There have been many theories as to what is the driving force behind the high home prices in Toronto and one of such popular speculations is the idea that foreign buyers fuel home prices in Toronto.
But this speculation is to be put to rest as the Toronto Real Estate Board on Tuesday disclosed recent figures that show that foreign buyers have a less active role than local investors.
According to the report, foreign buyers account for only 4.9% of the 113,133 local real estate deals in Toronto last year.
Furthermore, there were less Toronto Real Estate Board agents that reported to have business transactions with foreign buyers. Statistics from an October Ipsos of over 3,500 agents indicates that out of a total of 21,669 business deals, 1,061 were from foreign buyers.
Majority of the homes bought by foreign investors were used as rental properties and were worth over $1 million while 66% were valued less than $1 million.
Even though one might not rule out the possibility that foreign buyers in some way affect home prices, there are however other leading factors that have greater effects on the real estate market.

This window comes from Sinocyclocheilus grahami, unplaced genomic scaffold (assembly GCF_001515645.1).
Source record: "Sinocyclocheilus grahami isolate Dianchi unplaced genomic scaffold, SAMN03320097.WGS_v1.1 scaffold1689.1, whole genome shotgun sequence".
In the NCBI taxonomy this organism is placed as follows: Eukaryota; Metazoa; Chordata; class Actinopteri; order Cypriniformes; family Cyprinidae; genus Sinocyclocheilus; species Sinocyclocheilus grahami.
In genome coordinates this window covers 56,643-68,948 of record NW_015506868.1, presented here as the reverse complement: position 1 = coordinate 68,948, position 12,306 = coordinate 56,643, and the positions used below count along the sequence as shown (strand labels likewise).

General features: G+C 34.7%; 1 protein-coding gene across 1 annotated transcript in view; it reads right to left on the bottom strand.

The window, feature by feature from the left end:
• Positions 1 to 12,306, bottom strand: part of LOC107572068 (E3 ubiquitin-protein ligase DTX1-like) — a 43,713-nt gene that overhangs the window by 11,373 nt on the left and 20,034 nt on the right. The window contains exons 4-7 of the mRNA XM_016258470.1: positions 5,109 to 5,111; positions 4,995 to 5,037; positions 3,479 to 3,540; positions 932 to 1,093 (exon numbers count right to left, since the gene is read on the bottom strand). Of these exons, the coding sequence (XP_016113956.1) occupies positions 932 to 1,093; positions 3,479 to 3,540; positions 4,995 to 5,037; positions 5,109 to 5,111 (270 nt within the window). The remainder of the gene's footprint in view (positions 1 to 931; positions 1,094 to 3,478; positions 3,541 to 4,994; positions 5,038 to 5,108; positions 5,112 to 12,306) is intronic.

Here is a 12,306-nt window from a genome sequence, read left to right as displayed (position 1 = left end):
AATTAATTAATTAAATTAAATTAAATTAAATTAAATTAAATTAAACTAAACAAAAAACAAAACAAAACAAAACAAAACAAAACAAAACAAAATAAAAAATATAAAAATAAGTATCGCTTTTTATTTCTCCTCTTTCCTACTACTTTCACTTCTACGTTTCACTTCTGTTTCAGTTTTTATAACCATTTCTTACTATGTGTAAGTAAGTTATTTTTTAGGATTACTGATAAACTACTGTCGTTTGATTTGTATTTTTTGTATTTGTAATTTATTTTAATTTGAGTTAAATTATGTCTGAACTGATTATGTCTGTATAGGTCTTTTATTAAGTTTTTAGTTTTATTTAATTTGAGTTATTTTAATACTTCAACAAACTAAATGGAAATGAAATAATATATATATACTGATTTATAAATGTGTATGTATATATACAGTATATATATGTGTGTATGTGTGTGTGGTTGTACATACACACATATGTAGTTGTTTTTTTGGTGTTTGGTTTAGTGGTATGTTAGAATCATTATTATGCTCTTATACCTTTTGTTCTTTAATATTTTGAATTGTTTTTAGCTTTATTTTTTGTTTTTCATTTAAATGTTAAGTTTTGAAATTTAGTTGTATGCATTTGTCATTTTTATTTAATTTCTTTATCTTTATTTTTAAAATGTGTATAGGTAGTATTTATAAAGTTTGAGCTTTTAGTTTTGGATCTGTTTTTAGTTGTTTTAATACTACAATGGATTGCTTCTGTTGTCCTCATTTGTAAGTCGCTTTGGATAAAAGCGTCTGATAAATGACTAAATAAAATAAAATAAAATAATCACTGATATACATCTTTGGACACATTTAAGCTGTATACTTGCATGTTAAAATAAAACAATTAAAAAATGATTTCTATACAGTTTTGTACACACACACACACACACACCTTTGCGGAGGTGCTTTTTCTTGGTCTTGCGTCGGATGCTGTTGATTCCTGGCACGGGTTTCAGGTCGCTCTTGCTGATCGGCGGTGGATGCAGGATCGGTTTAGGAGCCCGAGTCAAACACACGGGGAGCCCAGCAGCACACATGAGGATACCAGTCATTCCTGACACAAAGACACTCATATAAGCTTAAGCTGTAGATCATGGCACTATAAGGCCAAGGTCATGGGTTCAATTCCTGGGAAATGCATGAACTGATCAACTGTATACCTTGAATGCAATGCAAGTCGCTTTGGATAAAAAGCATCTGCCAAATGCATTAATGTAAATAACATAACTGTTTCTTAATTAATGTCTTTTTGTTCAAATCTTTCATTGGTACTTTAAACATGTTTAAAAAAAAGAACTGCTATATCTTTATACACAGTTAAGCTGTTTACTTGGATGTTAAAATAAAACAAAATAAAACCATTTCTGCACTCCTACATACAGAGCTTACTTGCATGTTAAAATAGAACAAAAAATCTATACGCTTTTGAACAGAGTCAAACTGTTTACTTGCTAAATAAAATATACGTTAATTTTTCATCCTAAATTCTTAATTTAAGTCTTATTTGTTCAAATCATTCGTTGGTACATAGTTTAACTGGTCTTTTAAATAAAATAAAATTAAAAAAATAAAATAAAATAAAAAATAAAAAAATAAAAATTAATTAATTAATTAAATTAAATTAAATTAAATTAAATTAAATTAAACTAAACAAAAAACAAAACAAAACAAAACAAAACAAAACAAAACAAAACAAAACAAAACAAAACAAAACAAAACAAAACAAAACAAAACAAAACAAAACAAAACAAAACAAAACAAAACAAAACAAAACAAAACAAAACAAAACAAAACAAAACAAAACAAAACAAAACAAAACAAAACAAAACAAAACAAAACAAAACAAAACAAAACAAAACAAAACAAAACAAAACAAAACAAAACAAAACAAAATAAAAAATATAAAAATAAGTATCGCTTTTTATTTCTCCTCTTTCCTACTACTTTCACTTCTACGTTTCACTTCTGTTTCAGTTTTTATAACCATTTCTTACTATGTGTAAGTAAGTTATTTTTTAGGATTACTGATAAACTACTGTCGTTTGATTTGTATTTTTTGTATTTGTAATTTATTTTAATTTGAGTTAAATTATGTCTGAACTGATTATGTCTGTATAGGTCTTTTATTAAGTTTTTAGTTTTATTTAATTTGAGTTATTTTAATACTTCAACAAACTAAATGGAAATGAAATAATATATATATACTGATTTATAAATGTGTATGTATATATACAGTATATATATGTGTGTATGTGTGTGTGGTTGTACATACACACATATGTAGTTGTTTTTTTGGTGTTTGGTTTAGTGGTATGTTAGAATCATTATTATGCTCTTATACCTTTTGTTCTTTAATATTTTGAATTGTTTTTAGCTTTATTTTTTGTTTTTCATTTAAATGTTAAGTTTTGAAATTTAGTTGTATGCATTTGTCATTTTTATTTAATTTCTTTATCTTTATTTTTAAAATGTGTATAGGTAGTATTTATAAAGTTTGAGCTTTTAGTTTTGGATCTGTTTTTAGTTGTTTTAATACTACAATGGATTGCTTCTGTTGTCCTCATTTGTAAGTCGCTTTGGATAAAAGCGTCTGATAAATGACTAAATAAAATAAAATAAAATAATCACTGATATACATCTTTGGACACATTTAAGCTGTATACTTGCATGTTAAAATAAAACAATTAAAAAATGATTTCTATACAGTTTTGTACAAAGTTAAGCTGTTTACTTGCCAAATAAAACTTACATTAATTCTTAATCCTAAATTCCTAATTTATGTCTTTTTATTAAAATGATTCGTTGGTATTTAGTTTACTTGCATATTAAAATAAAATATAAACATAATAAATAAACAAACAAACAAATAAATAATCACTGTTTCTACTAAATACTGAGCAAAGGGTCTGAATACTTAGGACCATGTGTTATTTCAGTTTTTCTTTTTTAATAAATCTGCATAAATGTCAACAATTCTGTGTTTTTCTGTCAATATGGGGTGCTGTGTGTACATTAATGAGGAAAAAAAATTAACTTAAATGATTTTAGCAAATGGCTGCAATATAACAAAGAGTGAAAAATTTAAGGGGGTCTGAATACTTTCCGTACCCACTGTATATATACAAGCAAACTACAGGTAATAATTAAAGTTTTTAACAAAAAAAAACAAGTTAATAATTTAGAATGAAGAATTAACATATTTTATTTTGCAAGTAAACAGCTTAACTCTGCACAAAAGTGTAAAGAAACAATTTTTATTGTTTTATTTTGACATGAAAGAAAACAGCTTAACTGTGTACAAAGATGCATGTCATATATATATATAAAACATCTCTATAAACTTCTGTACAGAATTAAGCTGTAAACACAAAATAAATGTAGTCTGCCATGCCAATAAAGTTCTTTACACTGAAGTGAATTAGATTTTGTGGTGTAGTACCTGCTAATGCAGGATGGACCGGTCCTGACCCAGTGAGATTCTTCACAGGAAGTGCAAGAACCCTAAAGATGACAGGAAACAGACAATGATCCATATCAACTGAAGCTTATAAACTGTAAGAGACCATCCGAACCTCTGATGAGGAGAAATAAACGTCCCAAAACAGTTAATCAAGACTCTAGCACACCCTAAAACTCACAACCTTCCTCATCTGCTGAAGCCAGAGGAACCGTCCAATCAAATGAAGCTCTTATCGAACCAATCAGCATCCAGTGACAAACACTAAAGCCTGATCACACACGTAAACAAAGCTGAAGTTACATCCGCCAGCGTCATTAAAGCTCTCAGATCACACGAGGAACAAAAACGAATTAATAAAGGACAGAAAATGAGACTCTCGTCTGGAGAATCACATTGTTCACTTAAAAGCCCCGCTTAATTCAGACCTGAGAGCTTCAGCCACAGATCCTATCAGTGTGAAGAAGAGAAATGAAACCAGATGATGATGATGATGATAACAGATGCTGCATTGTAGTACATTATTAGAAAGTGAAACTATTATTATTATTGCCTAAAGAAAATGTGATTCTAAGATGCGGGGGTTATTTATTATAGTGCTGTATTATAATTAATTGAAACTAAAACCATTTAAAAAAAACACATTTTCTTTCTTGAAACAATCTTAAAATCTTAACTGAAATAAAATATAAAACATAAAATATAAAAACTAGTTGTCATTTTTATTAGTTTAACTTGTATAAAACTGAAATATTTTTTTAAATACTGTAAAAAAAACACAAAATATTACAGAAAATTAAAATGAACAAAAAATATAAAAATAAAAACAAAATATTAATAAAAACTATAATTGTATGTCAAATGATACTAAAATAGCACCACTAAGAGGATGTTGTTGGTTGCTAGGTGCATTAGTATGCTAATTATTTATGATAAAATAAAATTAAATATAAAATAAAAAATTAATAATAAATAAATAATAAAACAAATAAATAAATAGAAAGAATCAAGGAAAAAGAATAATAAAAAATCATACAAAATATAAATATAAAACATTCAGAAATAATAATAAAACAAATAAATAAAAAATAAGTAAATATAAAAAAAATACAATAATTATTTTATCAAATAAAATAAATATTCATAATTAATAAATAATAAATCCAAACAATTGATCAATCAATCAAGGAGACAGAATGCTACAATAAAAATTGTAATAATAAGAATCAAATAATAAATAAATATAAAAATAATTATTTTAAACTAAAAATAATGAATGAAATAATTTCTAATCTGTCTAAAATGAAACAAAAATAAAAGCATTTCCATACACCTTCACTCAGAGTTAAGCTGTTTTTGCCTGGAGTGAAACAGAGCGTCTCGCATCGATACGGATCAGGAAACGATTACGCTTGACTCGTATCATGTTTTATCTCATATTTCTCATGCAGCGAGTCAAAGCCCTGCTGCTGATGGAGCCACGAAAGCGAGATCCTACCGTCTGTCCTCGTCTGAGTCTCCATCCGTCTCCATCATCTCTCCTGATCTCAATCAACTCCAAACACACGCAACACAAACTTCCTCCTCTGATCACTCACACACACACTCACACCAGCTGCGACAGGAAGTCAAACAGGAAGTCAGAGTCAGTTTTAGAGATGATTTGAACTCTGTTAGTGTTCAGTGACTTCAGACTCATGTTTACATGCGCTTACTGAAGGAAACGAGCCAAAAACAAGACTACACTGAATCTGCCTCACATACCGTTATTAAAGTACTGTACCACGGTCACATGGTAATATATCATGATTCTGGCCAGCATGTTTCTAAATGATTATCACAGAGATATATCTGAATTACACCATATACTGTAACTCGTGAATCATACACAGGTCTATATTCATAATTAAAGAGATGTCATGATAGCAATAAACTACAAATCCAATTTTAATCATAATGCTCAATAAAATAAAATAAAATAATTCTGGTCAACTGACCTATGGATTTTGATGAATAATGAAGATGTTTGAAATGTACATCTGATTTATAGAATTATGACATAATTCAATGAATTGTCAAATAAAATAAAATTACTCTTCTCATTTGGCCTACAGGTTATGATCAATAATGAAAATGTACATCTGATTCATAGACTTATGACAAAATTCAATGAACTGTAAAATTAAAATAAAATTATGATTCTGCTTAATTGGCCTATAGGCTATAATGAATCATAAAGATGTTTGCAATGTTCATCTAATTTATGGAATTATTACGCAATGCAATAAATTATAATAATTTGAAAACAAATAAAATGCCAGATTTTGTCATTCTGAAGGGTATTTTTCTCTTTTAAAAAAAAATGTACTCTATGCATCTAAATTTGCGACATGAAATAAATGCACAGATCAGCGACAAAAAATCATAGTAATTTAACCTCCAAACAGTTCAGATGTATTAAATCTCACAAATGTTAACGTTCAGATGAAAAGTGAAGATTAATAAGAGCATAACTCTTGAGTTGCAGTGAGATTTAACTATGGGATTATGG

One of such factors is the short supply of new homes and a lack of re-sale listings on the market. These factors are far greater driving forces behind market prices in the Greater Toronto Area than foreign buyers.
By the end of 2016, home listings were half of the number from the previous year which makes it very tough for one to rule it out.
Last year, the government had made several new laws to help address the demand for homes in the city but unfortunately, the supply of homes was not given much attention and is becoming a growing concern.
Jason Mercer, Toronto Real Estate Board’s director of market analysis stated that even though many housing spectators have claimed that numerous foreign investors that are moving out of Vancouver real estate market are moving to Toronto which is fueling prices but this claim has been cut short by the new figures released by the Toronto Real Estate Board.
Also remarking on the issues at hand, Sean Speer, Munk senior fellow at the Macdonald Laurier Institute added that foreign buyers have just being tag are the driving force behind the market prices to shift attention from the other relevant factors that have greater effects.
Furthermore, making use of the 15% tax in Toronto will cause more harm than good as it boost on home prices of other nearby markets notwithstanding the fact that supply of new homes might also be affected.
However, the board has warns of an increase in home prices in Toronto between 10% and 16% in 2017.